I compiled it in PHP, but it can be used in other languages. It's discouraged (for obvious reasons) but perfectly valid and should be anticipated. ) browsers sometimes translate HTTP authentication into the URL for subsequent [email protected], in a function in what language? In general, though, you'd probably be better off using a function that's supplied to you by your framework or another library. For example, there's Python's urlparse module, and in . Uri class's constructor as a means of validating the URL. If you need to check if it's actually valid, you'll eventually have to try to access whatever's on the other end. # fragment )$/i This modified version was not checked against the URI specification so I can't vouch for it's compliance, it was altered to handle URLs on local network environments and two digit TLDs as well as other kinds of Web URL, and to work better in the PHP setup I use. // auth requires @ ')((([a-z0-9]\.|[a-z0-9][a-z0-9-]*[a-z0-9]\.)*'.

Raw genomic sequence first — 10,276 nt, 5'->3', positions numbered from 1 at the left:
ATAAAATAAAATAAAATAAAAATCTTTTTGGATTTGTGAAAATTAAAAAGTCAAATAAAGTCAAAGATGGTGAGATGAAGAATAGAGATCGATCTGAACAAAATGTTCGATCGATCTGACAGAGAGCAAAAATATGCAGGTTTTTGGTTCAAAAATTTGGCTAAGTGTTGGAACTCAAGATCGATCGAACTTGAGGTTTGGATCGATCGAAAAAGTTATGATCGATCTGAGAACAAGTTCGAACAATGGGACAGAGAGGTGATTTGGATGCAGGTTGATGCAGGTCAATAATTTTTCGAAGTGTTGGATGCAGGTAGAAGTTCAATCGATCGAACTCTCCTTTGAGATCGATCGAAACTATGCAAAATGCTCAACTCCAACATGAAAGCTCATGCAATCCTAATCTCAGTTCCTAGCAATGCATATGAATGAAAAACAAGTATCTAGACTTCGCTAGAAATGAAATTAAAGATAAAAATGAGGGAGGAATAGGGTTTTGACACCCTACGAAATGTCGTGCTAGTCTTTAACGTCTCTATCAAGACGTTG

:[a-z\u00a1-\uffff0-9]-*)*[a-z\u00a1-\uffff0-9] )*(? The actual URL syntax is pretty complicated and not easy to represent in regex. Most of the simple-looking regexes out there will give many false negatives as well as false positives. "h:" is valid prefix See w3.org/Addressing/URL/for details. Examples of valid URL: mailto:[email protected] you want filter Hypertext Transfer Protocol only, you need use /^ $/i regular expression var Reg Exp =/^(?